Advice from program alumni on studying abroad is simple: just do it
As the sun rises through the tall panes of glass in the castle walls, students begin to stir. As students rise, they peer into the Scottish mountainside. They observe the lush greenery as they prepare to undertake another day of field trips across Europe.
This is how Keely Johnson, a sophomore at UW-River Falls, starts most mornings. The only difference between Johnson and her friends back at UWRF is that Johnson’s classroom is not just a building – it’s most of Europe. Another key difference is the structure of her days.
“We have class all day (Monday through Thursday), but it’s only one class at a time because of the module-based class structure. We have one class for about six weeks, then it switches to the next class for six weeks. While doing that we lecture and then go on trips around Scotland actually applying the content to our environment – which is exciting,” Johnson said.
Sonja Johnson, Experience Scotland program associate, said that if students have any desire to study abroad, it’s never too early to start looking into it. She said that the majority of students begin applying to study abroad as sophomores. She also said that 41 students from UWRF participated in the Experience Scotland program in 2017.
According to the UWRF Study Abroad website, minimum requirements to participate in the program include being at least 18 years of age. Students must also be in good academic standing and have a minimum 2.25 GPA. Interested students are required to submit an online application.
Sonja Johnson said that the cost for the semester-long program is $8,500. She said that most students spend around an additional $3,500. This includes airfare, meals during the weekends and any additional travel students may participate in.
“We encourage them (students) to look at scholarship opportunities. They don’t just fall into your lap, but they are out there,” said Sonja Johnson.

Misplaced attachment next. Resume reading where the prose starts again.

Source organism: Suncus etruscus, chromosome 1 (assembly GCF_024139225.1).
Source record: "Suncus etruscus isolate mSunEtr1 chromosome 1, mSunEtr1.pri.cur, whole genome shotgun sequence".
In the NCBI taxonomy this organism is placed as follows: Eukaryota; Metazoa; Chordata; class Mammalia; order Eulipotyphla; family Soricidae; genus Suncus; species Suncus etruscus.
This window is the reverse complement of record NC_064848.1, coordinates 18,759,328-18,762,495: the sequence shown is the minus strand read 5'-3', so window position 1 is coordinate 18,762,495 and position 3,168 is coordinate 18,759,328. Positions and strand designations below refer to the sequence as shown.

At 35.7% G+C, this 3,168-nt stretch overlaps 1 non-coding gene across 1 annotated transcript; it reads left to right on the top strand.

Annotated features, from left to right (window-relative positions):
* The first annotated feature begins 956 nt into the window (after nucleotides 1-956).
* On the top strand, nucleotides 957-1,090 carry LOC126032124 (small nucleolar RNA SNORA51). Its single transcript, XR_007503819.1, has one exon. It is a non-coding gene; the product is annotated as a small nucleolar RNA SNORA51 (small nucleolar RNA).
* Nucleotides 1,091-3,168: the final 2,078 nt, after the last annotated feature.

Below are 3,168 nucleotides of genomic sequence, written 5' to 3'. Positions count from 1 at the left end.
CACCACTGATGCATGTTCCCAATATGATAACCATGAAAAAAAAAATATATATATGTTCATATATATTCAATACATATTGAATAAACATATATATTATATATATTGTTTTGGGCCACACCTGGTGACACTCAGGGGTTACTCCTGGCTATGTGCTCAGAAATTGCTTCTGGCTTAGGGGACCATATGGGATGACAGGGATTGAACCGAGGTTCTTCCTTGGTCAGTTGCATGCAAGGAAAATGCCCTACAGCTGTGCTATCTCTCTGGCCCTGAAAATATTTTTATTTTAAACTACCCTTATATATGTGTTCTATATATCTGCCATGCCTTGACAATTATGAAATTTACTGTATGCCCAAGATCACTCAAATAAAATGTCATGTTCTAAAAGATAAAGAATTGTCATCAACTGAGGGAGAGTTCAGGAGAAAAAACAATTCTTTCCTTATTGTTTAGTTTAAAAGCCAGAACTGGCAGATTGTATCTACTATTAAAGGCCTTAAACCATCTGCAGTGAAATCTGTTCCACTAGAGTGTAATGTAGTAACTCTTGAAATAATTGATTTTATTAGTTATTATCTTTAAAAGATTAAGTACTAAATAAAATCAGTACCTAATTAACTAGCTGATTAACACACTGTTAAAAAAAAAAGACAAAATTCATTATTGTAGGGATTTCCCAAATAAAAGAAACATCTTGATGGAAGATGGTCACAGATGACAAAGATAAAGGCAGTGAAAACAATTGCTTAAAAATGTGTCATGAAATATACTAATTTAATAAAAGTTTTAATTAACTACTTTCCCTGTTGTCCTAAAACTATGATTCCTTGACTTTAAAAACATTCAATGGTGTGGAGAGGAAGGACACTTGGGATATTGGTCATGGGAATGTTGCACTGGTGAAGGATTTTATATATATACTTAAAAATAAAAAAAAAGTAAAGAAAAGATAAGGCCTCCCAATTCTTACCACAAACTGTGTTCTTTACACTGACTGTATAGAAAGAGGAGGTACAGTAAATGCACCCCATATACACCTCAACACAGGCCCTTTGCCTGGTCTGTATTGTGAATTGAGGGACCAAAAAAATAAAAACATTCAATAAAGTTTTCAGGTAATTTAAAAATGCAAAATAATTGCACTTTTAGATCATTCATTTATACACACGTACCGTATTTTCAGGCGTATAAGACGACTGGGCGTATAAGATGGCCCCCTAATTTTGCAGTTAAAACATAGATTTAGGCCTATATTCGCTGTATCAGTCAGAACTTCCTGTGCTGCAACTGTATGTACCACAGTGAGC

More information on program-specific scholarships can be found on the Experience Scotland website.
One of the most beneficial parts of the trip is the opportunity to gain a different view into how the world is through travel. For Jordan Andreas, a senior at UWRF, the ability to travel gave her a great appreciation for how connected the world really is.
“The world is a lot more connected than you know. Just being back here, this sounds bad, but I feel a lot more claustrophobic here because I can’t travel as easily. Like flying from Scotland to Spain, that was maybe $70. Whereas here, flying to Chicago is $100.”
Additionally, students are exposed to different worldviews through their own classmates. Students from all 26 UW System campuses are eligible to participate. There are also a number of partnership schools, including Texas A&M Corpus Christi, that contribute to sending students to study abroad.
Katie Stenroos, graduate student at UWRF, said she had students in her classes from UW-River Falls, UW-Superior, Lake Superior State University and Murray State University.
Similarly, Stenroos also described how the trip changed her viewpoint through experiencing another culture in person.
“Seeing another part of the world made me more globally informed. You pay more attention when you actually live there.”
Stenroos fell in love with studying abroad so much that she is now a peer advisor at the Office of International Education. Her advice for students was simple:
“You will most likely not have an opportunity to spend three and a half months without worrying about a job or family or kids. Experience it while you can.”
While the cost of being away from home may deter some students from pursuing opportunities to study abroad, program alumni unanimously provide the same piece of advice: just do it.